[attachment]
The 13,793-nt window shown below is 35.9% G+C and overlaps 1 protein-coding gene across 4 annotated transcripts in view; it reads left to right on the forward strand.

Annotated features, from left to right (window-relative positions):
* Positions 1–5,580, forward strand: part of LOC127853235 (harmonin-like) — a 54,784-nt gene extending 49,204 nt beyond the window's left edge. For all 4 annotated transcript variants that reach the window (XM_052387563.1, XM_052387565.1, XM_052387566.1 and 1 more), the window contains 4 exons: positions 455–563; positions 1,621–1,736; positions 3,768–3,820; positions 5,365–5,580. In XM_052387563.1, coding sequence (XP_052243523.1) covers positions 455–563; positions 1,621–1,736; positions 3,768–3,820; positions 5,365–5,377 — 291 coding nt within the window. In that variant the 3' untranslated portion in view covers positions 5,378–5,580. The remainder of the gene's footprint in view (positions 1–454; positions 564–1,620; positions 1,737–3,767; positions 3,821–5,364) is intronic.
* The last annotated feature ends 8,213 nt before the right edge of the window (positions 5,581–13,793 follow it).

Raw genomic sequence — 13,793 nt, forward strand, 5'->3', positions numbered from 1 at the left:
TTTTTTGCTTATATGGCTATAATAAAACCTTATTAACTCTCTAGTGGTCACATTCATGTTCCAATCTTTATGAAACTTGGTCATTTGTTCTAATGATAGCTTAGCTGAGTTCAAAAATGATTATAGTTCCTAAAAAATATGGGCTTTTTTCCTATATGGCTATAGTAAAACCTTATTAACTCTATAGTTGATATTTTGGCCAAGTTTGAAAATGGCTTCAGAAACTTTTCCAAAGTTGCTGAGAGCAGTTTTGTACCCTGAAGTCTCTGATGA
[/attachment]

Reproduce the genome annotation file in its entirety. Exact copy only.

The 13,793-nt window shown below is 35.9% G+C and overlaps 1 protein-coding gene across 4 annotated transcripts in view; it reads left to right on the forward strand.

Annotated features, from left to right (window-relative positions):
* Positions 1–5,580, forward strand: part of LOC127853235 (harmonin-like) — a 54,784-nt gene extending 49,204 nt beyond the window's left edge. For all 4 annotated transcript variants that reach the window (XM_052387563.1, XM_052387565.1, XM_052387566.1 and 1 more), the window contains 4 exons: positions 455–563; positions 1,621–1,736; positions 3,768–3,820; positions 5,365–5,580. In XM_052387563.1, coding sequence (XP_052243523.1) covers positions 455–563; positions 1,621–1,736; positions 3,768–3,820; positions 5,365–5,377 — 291 coding nt within the window. In that variant the 3' untranslated portion in view covers positions 5,378–5,580. The remainder of the gene's footprint in view (positions 1–454; positions 564–1,620; positions 1,737–3,767; positions 3,821–5,364) is intronic.
* The last annotated feature ends 8,213 nt before the right edge of the window (positions 5,581–13,793 follow it).

Raw genomic sequence — 13,793 nt, forward strand, 5'->3', positions numbered from 1 at the left:
TTTTTTGCTTATATGGCTATAATAAAACCTTATTAACTCTCTAGTGGTCACATTCATGTTCCAATCTTTATGAAACTTGGTCATTTGTTCTAATGATAGCTTAGCTGAGTTCAAAAATGATTATAGTTCCTAAAAAATATGGGCTTTTTTCCTATATGGCTATAGTAAAACCTTATTAACTCTATAGTTGATATTTTGGCCAAGTTTGAAAATGGCTTCAGAAACTTTTCCAAAGTTGCTGAGAGCAGTTTTGTACCCTGAAGTCTCTGATGA